Frederick Edwin Church’s amazing home and studio, with a remarkable view of the Hudson River, is just a few miles north of where I went to high school and it’s one of the places I’ve been promising myself I’d visit for a long time. Somehow I have managed to put it off until now.
Church’s painting, thought far too romantic and extravagant for much of the twentieth century, is both technically sophisticated and easy to like, if you like pictures of real things and places. I don’t want to paint like him, but I’d love to say I could. He saw something in the landscape that moved him, and successfully conveyed that emotion to a restless nation. The Hudson River painters who followed him helped set the zeitgeist of the mid 1800’s by painting wild and untamed forests alongside settled, man-altered landscapes. We were destined to tame the country, or so their paintings seemed to indicate, but the majesty of the land and the power of nature were never to be ignored. Ineffable, awesome mystery was the real subject, not the hills and rivers of the frontier.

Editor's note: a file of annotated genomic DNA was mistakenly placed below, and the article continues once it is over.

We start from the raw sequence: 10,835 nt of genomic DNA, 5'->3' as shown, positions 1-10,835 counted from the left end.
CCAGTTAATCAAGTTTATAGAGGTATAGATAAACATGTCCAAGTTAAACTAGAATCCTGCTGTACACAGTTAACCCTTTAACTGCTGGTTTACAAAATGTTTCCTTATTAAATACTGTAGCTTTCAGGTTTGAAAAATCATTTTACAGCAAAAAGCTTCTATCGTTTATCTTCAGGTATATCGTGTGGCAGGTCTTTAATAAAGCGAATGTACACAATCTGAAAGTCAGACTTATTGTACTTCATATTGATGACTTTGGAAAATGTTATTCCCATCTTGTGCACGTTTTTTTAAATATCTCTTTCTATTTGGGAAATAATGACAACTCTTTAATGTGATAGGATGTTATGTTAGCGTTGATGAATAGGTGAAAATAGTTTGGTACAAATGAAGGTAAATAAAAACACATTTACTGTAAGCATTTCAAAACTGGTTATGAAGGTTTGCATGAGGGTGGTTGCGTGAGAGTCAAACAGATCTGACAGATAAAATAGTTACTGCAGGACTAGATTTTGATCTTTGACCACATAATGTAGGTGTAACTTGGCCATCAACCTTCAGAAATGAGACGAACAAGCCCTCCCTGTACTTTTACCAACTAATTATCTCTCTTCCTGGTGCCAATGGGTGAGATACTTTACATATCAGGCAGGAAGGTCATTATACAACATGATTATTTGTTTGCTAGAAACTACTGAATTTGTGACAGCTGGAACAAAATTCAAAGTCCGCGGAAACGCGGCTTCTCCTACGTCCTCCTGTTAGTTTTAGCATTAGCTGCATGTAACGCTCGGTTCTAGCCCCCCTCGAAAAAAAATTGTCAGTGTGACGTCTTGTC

Still, he could paint a mean hill or river when he wanted to. The call was to head west and to follow your heart – a good place for me to start.